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Copernicus

The quaint town of Thorn, on the Vistula, was more than two centuries old when Copernicus was born there on the 19th of February, 1473. The situation of this town on the frontier between Prussia and Poland, with the commodious waterway offered by the river, made it a place of considerable trade. A view of the town, as it was at the time of the birth of Copernicus, is here given. The walls, with their watch-towers, will be noted, and the strategic importance which the situation of Thorn gave to it in the fifteenth century still belongs thereto, so much so that the German Government recently constituted the town a fortress of the first class.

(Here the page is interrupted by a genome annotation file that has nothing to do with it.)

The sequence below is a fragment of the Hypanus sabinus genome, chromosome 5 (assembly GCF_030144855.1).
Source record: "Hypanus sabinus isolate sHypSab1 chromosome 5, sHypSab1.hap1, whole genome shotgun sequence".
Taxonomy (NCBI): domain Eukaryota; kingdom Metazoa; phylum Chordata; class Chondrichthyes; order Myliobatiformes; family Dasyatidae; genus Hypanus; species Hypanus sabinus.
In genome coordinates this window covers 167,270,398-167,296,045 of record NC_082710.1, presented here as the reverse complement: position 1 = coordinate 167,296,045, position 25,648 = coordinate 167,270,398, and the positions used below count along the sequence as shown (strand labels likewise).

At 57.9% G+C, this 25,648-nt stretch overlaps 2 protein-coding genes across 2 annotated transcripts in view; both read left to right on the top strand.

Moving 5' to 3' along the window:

Copernicus, the astronomer, whose discoveries make him the great predecessor of Kepler and Newton, did not come from a noble family, as certain other early astronomers have done, for his father was a tradesman. Chroniclers are, however, careful to tell us that one of his uncles was a bishop. We are not acquainted with any of those details of his childhood or youth which are often of such interest in other cases where men have risen to exalted fame. It would appear that the young Nicolaus, for such was his Christian name, received his education at home until such time as he was deemed sufficiently advanced to be sent to the University at Cracow. The education that he there obtained must have been in those days of a very primitive description, but Copernicus seems to have availed himself of it to the utmost. He devoted himself more particularly to the study of medicine, with the view of adopting its practice as the profession of his life. The tendencies of the future astronomer were, however, revealed in the fact that he worked hard at mathematics, and, like one of his illustrious successors, Galileo, the practice of the art of painting had for him a very great interest, and in it he obtained some measure of success.